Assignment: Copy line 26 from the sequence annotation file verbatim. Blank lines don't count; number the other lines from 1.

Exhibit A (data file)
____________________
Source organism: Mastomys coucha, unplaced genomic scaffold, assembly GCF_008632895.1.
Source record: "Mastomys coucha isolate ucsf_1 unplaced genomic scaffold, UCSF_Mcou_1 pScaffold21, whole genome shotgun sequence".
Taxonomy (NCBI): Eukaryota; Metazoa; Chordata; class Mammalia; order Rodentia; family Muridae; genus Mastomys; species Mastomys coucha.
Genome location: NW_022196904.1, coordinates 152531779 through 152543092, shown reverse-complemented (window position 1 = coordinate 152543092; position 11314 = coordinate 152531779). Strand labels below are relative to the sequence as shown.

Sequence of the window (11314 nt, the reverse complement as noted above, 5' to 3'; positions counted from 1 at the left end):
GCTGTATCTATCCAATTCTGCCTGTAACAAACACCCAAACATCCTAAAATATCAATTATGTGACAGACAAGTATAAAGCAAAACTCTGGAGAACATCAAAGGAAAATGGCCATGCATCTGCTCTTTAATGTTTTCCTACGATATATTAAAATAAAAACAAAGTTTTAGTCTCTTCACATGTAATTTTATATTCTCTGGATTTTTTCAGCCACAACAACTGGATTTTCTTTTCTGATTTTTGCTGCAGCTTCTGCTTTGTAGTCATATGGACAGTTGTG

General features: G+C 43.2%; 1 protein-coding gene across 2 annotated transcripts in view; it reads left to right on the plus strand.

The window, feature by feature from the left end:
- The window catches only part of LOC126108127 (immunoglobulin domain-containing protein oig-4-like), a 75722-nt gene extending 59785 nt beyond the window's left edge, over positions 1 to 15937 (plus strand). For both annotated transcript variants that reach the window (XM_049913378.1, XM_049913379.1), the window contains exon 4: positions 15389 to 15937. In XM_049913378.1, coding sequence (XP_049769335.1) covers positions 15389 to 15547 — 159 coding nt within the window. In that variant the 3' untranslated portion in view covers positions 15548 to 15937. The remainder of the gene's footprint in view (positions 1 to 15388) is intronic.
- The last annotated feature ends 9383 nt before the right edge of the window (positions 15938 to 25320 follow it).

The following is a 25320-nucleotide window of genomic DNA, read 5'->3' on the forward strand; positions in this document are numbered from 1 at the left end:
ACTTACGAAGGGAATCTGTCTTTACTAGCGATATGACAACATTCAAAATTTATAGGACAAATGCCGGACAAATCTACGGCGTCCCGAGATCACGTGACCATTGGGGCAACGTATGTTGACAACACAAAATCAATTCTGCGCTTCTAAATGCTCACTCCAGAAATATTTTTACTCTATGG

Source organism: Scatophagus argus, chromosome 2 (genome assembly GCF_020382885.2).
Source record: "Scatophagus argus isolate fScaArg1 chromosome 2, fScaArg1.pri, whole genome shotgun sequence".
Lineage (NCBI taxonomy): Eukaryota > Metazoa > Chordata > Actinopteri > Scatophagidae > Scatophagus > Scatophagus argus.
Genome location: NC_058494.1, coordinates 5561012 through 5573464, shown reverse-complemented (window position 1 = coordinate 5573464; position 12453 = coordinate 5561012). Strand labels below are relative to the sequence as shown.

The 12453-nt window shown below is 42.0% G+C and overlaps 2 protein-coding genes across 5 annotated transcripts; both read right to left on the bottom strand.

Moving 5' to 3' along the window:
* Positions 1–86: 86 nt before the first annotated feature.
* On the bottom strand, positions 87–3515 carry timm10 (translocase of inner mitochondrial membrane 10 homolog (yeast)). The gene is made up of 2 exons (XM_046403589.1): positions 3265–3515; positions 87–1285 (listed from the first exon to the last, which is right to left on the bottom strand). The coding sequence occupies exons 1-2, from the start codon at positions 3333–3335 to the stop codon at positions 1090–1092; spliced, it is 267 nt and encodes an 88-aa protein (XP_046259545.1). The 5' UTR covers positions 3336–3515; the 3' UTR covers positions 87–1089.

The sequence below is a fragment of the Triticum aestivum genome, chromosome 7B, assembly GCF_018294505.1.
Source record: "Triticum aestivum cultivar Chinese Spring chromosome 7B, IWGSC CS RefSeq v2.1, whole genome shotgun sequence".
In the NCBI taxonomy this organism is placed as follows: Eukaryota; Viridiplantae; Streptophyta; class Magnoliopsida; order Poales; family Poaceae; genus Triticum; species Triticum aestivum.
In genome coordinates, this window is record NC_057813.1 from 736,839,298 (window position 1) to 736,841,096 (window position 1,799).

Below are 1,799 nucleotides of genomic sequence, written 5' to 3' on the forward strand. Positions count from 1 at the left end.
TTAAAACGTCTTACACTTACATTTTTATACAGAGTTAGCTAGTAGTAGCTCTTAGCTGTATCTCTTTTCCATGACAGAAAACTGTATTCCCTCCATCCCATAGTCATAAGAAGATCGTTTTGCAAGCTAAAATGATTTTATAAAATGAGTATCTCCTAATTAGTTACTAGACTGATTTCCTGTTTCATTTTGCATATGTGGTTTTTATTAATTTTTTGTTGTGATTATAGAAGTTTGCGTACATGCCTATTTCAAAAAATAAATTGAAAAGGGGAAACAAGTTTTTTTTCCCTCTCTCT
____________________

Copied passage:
TTAAAACGTCTTACACTTACATTTTTATACAGAGTTAGCTAGTAGTAGCTCTTAGCTGTATCTCTTTTCCATGACAGAAAACTGTATTCCCTCCATCCCATAGTCATAAGAAGATCGTTTTGCAAGCTAAAATGATTTTATAAAATGAGTATCTCCTAATTAGTTACTAGACTGATTTCCTGTTTCATTTTGCATATGTGGTTTTTATTAATTTTTTGTTGTGATTATAGAAGTTTGCGTACATGCCTATTTCAAAAAATAAATTGAAAAGGGGAAACAAGTTTTTTTTCCCTCTCTCT